Women who take popular osteoporosis drug alendronate, known more commonly as Fosamax, are twice as likely to develop a common form of irregular heartbeat compared to those who have never taken it, a new study suggests.

Researchers analyzed data from more than 700 women who had been diagnosed with atrial fibrillation, or irregular heartbeat, in a three-year period and compared them to a control group of more than 900 randomly selected women.

They found a nearly two-fold increase in risk for developing atrial fibrillation among those women who had ever taken alendronate.

The findings were compiled by researchers from Group Health and the University of Washington by analyzing records of patients enrolled in Group Health, a Seattle-based non-profit health-care centre. The study was published Monday in the journal Archives of Internal Medicine.

Alendronate is part of a family of drugs known as bisphosphonates, which are widely used to protect against bone loss and prevent bone fracture in osteoporosis patients.

However, the researchers did not find a difference in risk among those who had taken Fosamax in the past versus current users.

"We do not conclude that the risk is higher for past use than current use. We conclude that the risk is higher for ever use than for never use, which was our original hypothesis," said lead study author Dr. Susan Heckbert, a professor of epidemiology and scientific investigator in the cardiovascular health research unit at the University of Washington.

Heckbert said that the next step would be for scientists to investigate the mechanism for how alendronate may influence the onset of atrial fibrillation.

Marlene Gauthier, manager of public affairs for Merck Frosst Canada, responded to the findings by saying that a clinical trial, rather than an observational study such as this one, is the best way to evaluate a drug's benefits and risks.

"While observational analyses are usually conducted in as rigorous a manner as possible, they are associated with inherent limitations, including factors that cannot be adequately controlled for and an ability to fully account for differences in risk factors between groups. This underscores why data from randomized, controlled clinical trials are considered to be the most reliable source of information about the efficacy and safety of medicines."

The statement continued: "We strongly recommend that if patients have concerns about Fosamax that they talk to their physician. Osteoporosis is a serious medical condition and requires appropriate treatment with physician oversight. Their physician is in the best position to understand the needs of the patient and explain the benefits and risks of any given therapy to the patient."

"This is an observational study. It is not as strong a design as a clinical trial," Heckbert acknowledged.

"But on the other hand, it does represent what's happening in actual clinical medicine."

Heckbert said her team knew of previous study findings that suggested a link between bisphosphonates and an increased risk for atrial fibrillation.

In fact, in the United States there are more than 400 cases pending against Merck in both state and federal court, in which people who have taken Fosamax claim that the drug has contributed to the development of osteonecrosis of the jaw. This happens when bone tissue dies after it loses its blood supply, and can occur after trauma to the bone, such as a dental procedure.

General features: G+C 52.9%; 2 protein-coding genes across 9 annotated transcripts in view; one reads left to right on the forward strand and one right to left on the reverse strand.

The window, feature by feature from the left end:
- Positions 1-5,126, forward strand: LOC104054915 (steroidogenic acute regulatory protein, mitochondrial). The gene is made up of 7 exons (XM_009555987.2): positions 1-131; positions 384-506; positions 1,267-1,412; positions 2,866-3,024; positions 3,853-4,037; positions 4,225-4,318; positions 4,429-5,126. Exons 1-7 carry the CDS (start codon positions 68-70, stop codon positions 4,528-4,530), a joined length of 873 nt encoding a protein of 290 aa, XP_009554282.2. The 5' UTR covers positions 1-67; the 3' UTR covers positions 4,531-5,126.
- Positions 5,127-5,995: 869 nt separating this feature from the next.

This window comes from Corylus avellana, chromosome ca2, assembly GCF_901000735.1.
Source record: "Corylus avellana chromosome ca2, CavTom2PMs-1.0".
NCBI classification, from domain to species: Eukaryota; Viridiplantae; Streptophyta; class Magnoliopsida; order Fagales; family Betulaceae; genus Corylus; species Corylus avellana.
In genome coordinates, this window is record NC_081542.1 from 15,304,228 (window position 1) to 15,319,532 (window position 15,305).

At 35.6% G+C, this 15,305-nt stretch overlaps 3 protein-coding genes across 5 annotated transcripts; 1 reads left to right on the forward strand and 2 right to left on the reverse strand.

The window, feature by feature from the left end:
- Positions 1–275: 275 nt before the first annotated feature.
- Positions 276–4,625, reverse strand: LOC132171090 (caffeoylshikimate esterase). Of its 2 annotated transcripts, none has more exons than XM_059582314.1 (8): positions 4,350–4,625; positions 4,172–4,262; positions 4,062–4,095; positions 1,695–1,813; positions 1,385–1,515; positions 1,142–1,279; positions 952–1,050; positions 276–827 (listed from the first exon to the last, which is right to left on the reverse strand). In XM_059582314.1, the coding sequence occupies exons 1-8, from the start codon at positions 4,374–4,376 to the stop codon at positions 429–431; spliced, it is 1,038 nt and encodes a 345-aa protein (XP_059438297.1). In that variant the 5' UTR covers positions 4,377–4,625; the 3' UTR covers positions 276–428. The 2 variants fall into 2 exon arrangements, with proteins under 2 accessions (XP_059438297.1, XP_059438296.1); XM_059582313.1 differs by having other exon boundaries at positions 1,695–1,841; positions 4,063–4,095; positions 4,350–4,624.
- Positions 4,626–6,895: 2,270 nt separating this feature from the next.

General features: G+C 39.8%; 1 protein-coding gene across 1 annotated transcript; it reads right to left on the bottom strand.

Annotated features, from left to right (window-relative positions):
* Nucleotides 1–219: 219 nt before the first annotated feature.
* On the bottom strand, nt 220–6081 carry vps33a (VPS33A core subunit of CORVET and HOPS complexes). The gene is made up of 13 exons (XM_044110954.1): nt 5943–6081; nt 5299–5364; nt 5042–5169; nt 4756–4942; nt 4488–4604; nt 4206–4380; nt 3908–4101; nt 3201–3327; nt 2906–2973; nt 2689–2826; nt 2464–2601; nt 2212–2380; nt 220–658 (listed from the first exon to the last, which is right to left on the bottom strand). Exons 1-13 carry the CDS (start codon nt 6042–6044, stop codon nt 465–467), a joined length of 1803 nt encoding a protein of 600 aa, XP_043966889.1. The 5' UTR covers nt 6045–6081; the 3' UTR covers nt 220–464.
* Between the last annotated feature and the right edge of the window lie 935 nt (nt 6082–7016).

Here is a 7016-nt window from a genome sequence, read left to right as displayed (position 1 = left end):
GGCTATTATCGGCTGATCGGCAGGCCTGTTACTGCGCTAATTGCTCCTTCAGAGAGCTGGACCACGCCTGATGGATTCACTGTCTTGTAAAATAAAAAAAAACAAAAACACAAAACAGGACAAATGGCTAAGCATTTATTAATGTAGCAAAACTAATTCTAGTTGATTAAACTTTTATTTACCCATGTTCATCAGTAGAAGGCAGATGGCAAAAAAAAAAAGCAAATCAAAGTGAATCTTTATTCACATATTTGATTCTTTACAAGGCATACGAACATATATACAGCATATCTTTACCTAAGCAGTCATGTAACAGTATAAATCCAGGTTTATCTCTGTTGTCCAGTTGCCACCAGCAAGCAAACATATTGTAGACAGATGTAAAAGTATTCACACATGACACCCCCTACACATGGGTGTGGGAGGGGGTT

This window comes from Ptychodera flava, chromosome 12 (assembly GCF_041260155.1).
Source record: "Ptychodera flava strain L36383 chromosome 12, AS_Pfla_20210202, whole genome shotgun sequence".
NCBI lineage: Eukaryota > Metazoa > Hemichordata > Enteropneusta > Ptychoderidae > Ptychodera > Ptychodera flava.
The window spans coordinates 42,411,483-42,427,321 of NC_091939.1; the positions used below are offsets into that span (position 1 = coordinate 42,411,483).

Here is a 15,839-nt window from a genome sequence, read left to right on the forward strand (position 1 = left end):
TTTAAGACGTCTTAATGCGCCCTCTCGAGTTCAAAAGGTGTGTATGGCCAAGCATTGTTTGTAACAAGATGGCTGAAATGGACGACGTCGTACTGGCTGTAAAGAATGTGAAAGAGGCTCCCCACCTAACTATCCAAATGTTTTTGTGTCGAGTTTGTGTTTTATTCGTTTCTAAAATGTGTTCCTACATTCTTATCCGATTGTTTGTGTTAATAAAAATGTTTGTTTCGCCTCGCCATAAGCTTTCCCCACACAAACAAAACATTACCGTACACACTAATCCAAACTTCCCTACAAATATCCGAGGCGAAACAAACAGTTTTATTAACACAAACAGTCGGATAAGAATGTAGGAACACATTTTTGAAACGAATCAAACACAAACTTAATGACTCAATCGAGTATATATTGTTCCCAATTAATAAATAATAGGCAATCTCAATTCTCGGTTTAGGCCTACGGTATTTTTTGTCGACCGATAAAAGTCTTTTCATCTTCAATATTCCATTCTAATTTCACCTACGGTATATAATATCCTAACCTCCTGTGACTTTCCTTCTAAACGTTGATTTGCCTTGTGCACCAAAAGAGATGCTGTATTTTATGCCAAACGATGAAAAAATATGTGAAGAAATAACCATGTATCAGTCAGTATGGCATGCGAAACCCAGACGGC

However, Heckbert warned that patients who take alendronate should not stop taking it due to her study's findings.

"If individuals are concerned they should speak with their physician or their health-care provider," Heckbert said.

"For patients who are at high risk of fracture, the benefits of alendronate or other bisphosphonates will generally outweigh the risk of atrial fibrillation."


Use of Alendronate and Risk of Incident Atrial Fibrillation in Women

Susan R. Heckbert, MD, PhD; Guo Li, MS; Steven R. Cummings, MD; Nicholas L. Smith, PhD; Bruce M. Psaty, MD, PhD.

Background: A recent publication from the HORIZON (Health Outcomes and Reduced Incidence With Zoledronic Acid Once Yearly) trial in women with postmenopausal osteoporosis reported a higher risk of serious atrial fibrillation (AF) in zoledronic acid recipients than in placebo recipients. This adverse effect was unexpected and had not been recognized previously.

Methods: We studied alendronate sodium ever use in relation to the risk of incident AF in women in a clinical practice setting. This population-based case-control study was conducted at Group Health, an integrated health care delivery system in Washington State. We identified 719 women with confirmed incident AF between October 1, 2001, and December 31, 2004, and 966 female control subjects without AF, selected at random from the Group Health enrollment and frequency matched on age, presence or absence of treated hypertension, and calendar year.

Results: More AF case patients than controls had ever used alendronate (6.5% [n=47] vs 4.1% [n=40]; P=.03). Compared with never use of any bisphosphonate, ever use of alendronate was associated with a higher risk of incident AF (odds ratio, 1.86; 95% confidence interval, 1.09-3.15) after adjustment for the matching variables, a diagnosis of osteoporosis, and a history of cardiovascular disease. Based on the population-attributable fraction, we estimated that 3% of incident AF in this population might be explained by alendronate use.

Conclusion: Ever use of alendronate was associated with an increased risk of incident AF in clinical practice.